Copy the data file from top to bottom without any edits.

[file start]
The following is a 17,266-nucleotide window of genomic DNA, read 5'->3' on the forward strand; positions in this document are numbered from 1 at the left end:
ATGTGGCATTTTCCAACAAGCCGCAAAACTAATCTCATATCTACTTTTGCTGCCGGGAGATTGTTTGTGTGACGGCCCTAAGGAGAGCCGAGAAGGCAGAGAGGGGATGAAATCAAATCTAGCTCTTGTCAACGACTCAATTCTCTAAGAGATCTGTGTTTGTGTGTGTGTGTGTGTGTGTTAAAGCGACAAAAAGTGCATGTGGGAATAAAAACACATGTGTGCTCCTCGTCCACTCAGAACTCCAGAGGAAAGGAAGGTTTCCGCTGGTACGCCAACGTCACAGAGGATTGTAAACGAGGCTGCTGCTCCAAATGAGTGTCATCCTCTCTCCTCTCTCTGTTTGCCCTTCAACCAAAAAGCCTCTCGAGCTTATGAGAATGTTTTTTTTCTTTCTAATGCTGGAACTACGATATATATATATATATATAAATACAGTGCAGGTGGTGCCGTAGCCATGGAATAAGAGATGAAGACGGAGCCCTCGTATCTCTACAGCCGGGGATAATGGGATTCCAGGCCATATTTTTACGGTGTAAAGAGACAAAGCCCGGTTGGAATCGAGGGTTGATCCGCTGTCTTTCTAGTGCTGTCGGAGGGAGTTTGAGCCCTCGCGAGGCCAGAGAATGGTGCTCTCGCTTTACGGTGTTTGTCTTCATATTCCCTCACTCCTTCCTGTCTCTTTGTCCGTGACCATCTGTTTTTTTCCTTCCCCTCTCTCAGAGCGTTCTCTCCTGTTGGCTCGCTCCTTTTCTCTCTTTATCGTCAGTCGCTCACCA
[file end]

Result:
The following is a 17,266-nucleotide window of genomic DNA, read 5'->3' on the forward strand; positions in this document are numbered from 1 at the left end:
ATGTGGCATTTTCCAACAAGCCGCAAAACTAATCTCATATCTACTTTTGCTGCCGGGAGATTGTTTGTGTGACGGCCCTAAGGAGAGCCGAGAAGGCAGAGAGGGGATGAAATCAAATCTAGCTCTTGTCAACGACTCAATTCTCTAAGAGATCTGTGTTTGTGTGTGTGTGTGTGTGTGTTAAAGCGACAAAAAGTGCATGTGGGAATAAAAACACATGTGTGCTCCTCGTCCACTCAGAACTCCAGAGGAAAGGAAGGTTTCCGCTGGTACGCCAACGTCACAGAGGATTGTAAACGAGGCTGCTGCTCCAAATGAGTGTCATCCTCTCTCCTCTCTCTGTTTGCCCTTCAACCAAAAAGCCTCTCGAGCTTATGAGAATGTTTTTTTTCTTTCTAATGCTGGAACTACGATATATATATATATATATAAATACAGTGCAGGTGGTGCCGTAGCCATGGAATAAGAGATGAAGACGGAGCCCTCGTATCTCTACAGCCGGGGATAATGGGATTCCAGGCCATATTTTTACGGTGTAAAGAGACAAAGCCCGGTTGGAATCGAGGGTTGATCCGCTGTCTTTCTAGTGCTGTCGGAGGGAGTTTGAGCCCTCGCGAGGCCAGAGAATGGTGCTCTCGCTTTACGGTGTTTGTCTTCATATTCCCTCACTCCTTCCTGTCTCTTTGTCCGTGACCATCTGTTTTTTTCCTTCCCCTCTCTCAGAGCGTTCTCTCCTGTTGGCTCGCTCCTTTTCTCTCTTTATCGTCAGTCGCTCACCA